Colorado Crop Progress and Condition Report, February 2021


Drought maintained its grip across the state, but seasonal moisture during February brought a little
relief to areas and improved soil moisture, according to the Mountain Regional Field Office of the National Agricultural Statistics Service, USDA.

In northeastern counties, winter wheat benefitted from snow cover and received moisture was welcome throughout the district. Extreme cold mid-month stressed livestock producers starting to calve. Calves lost due to the cold were reported.

In east central counties, wheat producers expect to see winterkill in areas with little cover after extremely cold temperatures. Some moisture was received but moisture content in snow was low.

Southwestern counties remained in extreme to exceptional drought, according to the latest U.S. Drought Monitor report, but snowpack was better compared to the prior month.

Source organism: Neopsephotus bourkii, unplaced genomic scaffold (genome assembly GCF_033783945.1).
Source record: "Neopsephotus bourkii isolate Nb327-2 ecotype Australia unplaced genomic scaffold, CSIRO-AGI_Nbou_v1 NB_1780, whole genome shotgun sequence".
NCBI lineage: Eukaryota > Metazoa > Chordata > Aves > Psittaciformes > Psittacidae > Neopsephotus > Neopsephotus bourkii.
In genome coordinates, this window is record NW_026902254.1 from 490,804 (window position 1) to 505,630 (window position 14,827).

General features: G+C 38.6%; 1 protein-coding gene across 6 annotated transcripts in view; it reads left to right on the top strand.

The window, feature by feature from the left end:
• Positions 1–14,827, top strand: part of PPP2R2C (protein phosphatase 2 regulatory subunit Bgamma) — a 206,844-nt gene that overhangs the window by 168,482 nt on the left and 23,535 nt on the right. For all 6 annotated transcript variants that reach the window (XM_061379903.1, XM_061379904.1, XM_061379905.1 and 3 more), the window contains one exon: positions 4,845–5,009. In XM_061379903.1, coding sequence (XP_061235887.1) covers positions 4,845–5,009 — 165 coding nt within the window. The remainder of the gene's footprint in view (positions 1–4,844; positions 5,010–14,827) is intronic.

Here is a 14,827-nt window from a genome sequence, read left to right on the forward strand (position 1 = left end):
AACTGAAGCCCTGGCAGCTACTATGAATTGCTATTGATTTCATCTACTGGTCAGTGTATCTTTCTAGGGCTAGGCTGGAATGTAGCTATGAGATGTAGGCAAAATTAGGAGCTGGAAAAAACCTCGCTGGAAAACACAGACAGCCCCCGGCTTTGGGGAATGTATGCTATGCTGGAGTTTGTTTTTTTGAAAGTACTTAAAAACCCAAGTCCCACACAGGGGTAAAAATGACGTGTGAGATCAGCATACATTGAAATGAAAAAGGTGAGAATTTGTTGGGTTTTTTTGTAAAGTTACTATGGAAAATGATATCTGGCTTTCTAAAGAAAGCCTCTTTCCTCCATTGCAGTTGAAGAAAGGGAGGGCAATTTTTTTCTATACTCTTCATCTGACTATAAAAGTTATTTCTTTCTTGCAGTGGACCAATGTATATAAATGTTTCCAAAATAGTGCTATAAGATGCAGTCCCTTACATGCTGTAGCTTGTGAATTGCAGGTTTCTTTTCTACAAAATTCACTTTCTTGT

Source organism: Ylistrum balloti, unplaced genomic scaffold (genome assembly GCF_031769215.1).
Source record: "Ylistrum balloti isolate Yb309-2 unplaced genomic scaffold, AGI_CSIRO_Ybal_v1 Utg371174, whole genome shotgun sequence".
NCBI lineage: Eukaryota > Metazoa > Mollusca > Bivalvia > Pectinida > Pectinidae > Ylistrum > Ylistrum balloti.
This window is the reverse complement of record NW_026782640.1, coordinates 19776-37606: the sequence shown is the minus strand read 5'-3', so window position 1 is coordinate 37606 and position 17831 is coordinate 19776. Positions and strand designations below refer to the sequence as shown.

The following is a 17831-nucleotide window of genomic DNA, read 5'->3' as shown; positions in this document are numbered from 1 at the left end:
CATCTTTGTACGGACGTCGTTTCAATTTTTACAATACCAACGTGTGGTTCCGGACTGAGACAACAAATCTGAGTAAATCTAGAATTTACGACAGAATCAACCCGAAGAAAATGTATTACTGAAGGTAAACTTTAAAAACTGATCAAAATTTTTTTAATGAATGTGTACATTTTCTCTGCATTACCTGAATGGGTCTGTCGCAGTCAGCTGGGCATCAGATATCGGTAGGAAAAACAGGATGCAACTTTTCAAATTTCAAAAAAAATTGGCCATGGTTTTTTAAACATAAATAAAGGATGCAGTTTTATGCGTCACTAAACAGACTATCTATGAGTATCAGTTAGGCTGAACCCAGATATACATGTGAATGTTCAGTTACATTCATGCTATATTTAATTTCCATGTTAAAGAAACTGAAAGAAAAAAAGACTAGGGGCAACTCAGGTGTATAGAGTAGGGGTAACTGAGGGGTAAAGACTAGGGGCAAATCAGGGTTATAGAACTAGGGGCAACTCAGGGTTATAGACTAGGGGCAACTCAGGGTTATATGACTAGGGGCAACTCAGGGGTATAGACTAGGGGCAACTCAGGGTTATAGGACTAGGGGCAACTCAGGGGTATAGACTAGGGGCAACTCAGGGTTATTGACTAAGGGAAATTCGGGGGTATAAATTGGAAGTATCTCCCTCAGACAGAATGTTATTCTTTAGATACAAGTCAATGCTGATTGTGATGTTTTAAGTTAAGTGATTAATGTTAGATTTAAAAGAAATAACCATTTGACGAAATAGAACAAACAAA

The San Luis Valley received good moisture and better snow cover was reported, but pasture and rangeland grass remained in need of more moisture before spring. Calving and lambing also began.

Concerns remained high regarding the area aquifer and water supplies going into spring. In southeastern counties, calving started and increased death loss was reported during extremely cold weather. Feed supplies remained tight.

Some localities benefitted from snowfall but fields with minimal snow cover were affected by high winds and erosion was noted. As of February 19, 2021, snowpack in Colorado was 91 percent measured as percent of median snowfall.

Note: The next report will be released on Monday, March 15, 2021 and will be the first weekly report for the 2021 season.

Filed Under: AgricultureConsumer IssuesCountyEconomyEnvironmentFeaturedMedia ReleaseUtilitiesWaterWeather


About the Author: